I’ve looked into the fwin-1 issue a little and it seems to me that the problem is that getInputFocus does not always return a top level window. Depending on the toolkit of the application it could return some child window or another. Using queryTree to walk up the tree to the top most parent of the window returned from getInputFocus does the trick here.
#35 CJ van den Berg am 2009-09-25T21:13:58+00:00
Thanks for your investigation, I got your e-Mails. I will implement that as soon as possible, although I’ll be traveling next week. Darcs patches always welcome, of course.
#36 Joachim Breitner (Homepage) am 2009-09-26T20:06:11+00:00
Ok, version 0.1.4 release. Please try everyone :-)
#37 Joachim Breitner (Homepage) am 2009-09-28T18:20:41+00:00
It captures my Firefox window now. Nice, thanks!
#38 yogan am 2009-09-29T15:31:05+00:00
As I have used arbtt for a while now, I noticed it would be very nice to be able to specify a time range in arbtt-stats: something like --last 3h to see what I did the last 3 hours, or --today to only see data from today.

I also wanted to have shorter samples, so I just changed the sampleRate in capture-main.hs from 60 to 20. Adding parameter for this would be more convenient, of course.

Too bad I don't know Haskell, so I see no chance implementing this myself.
#39 yogan am 2009-09-30T11:51:14+00:00
I have thought about time-based statistics as well. But my shot would rather be that you can use time stuff in the rules, and then introduce for example tags "TimeOfDay:Morning, TimeOfDay:Night, TimeOfDay:LunchBreak", or "DayOfWeek:1" as you like, and later use the generic framework to evaluate these. It would be more powerful, but allows less ad-hoc statistics. Maybe both ought to be implemented.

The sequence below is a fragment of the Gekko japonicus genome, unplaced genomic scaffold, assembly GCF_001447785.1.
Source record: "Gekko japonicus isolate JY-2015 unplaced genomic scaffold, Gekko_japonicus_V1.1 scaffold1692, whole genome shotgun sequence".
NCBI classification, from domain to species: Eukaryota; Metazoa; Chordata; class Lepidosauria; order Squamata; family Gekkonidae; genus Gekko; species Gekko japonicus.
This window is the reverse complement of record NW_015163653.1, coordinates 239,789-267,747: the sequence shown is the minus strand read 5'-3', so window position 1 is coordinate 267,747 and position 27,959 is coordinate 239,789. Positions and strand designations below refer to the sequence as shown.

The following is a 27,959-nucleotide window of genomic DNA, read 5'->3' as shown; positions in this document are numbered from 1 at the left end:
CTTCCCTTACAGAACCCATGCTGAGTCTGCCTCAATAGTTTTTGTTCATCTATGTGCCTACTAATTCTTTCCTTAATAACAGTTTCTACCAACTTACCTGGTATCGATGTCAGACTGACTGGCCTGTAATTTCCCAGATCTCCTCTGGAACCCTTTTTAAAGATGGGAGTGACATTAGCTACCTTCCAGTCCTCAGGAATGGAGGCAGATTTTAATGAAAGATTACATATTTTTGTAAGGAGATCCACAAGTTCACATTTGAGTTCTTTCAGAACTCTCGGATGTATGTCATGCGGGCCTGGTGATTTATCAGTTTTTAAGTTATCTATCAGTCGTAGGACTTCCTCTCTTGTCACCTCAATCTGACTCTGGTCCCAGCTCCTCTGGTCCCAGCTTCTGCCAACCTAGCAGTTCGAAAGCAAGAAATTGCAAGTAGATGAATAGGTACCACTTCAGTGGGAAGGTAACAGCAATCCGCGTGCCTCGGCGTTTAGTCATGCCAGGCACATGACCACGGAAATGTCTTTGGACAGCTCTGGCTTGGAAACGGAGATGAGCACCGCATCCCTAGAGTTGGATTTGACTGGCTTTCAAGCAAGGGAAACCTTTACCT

Making the sample rates configurable would mean that arbtt-capture would read configuration. Currently it does not, which is a nice feature. But then, I see that your point is valid, and I guess it should be possible. (Luckily I planned ahead enough so that the sample rate is stored with the data, so that changing the rate does not break the old data.)
#40 Joachim Breitner (Homepage) am 2009-10-02T12:41:44+00:00
It would be good enough (for me) if arbtt-capture took a command line parameter to set the poll rate. No need to have a config file.
#41 CJ van den Berg am 2009-10-02T14:32:11+00:00
Thx CJ, good idea.

About --last 3h or the like: A more general approach would be to add time related functions to the conditions in the categorizer syntax, and then introduce a new flag "--filter <cond>" where arbitrary complex conditions can be specified. This enables time queries, but also any other stuff that you can do in categorize.cfg itself.
#42 Joachim Breitner (Homepage) am 2009-10-02T14:41:04+00:00
Just uploaded version 0.2.0. You can now add tags based on the time-of-day and the age of the samples in categorize.cfg.

You can now also put fully featured conditions on the statistics command line. To have the desired effect of your proposed "--last 3h", use
arbtt-stats --filter '$sampleage < 1:00'

More stuff could be added, such as day-of-week and more featureful time arithmetic, but that can come later.
#43 Joachim Breitner (Homepage) am 2009-10-03T17:53:30+00:00
I've just tried the new version, it's great!
#44 yogan am 2009-10-03T19:42:36+00:00
Just installed on Ubuntu 12.04 using
cabal install arbtt
and works fine.
To meet dependencies I had to install:
For tracking Firefox activity I'll try to use customize_titlebar_v2 plugin.
Have no opinion about features but it looks great!! Thanks :-)
#45 linux user am 2013-03-03T16:06:12+00:00
Launching arbtt-stats, got always "arbtt-stats: Unknown variable desktop"

Can't find out why
Any help welcome :)
#46 dbourrion am 2014-05-30T09:32:16+00:00
It seems you are using an older version of arbtt. The $desktop variable was added in 0.8.
#47 Joachim Breitner (Homepage) am 2014-05-30T10:41:07+00:00

Have something to say? You can post a comment by sending an e-Mail to me at <mail@joachim-breitner.de>, and I will include it here.